The tall decorated votive poles that hang over Balinese streets: the penjor

The tall decorated votive poles that hang over Balinese streets: the penjor
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If you are in Bali during the Galungan ceremony, you will surely see along the roadsides particular structures rising upwards, with decorations hanging from their curved tops. They are the penjor, bamboo poles 5 to 10 meters high, a religious symbol that is hoisted near every house, whose curve recalls Mount Agung. Balinese people usually prepare a penjor two days before Galungan (Balinese holiday celebrating the victory of good over evil), although some prepare it a week earlier. Symbol of the generosity of the Earth and expression of gratitude for all that is good in Nature, this structure can however also only have a decorative function so it is not strange to be able to admire it all year round. Every single element of a penjor has a symbolism according to very specific patterns. Bamboo is linked to creation, while coconut leaves symbolize the lush vegetation of the Earth. Other decorations include symbolic materials such as the roots of pala bungkah (sweet potato), pala gantung (cucumber, orange, banana), pala wija (rice, corn), plawa (leaves), small cakes and coconut, representing nature's bounty. At the base of the penjor there is a small shrine decorated with a lamak (a rectangular mat woven from palm leaves) where the Balinese place offerings.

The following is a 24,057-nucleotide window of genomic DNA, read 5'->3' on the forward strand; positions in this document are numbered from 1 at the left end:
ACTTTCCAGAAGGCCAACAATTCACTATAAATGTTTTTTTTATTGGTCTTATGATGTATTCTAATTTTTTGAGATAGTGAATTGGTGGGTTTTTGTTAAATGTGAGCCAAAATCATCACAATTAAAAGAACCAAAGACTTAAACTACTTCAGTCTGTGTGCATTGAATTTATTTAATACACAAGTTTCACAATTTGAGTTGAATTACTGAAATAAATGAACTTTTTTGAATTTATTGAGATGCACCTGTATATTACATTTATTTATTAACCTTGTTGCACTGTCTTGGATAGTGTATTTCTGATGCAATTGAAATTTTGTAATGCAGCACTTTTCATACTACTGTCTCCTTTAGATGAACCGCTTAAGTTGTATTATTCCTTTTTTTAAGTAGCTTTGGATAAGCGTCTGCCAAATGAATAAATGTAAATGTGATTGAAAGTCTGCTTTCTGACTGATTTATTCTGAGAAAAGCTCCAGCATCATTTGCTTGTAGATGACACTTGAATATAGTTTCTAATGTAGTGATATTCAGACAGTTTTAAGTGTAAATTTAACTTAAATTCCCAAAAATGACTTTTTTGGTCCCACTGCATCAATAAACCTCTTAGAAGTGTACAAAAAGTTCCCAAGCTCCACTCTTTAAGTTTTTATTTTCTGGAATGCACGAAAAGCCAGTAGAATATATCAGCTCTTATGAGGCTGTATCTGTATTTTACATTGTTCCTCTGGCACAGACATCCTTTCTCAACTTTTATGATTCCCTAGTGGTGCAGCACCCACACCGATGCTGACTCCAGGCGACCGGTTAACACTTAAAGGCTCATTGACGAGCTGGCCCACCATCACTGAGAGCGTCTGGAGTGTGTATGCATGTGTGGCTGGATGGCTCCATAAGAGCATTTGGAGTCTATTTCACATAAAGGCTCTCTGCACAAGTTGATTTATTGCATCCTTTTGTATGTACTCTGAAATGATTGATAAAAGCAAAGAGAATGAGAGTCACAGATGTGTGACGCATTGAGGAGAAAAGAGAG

Graziella Melania Geraci - © 2024 ARTE.it for Bulgari Resort Bali
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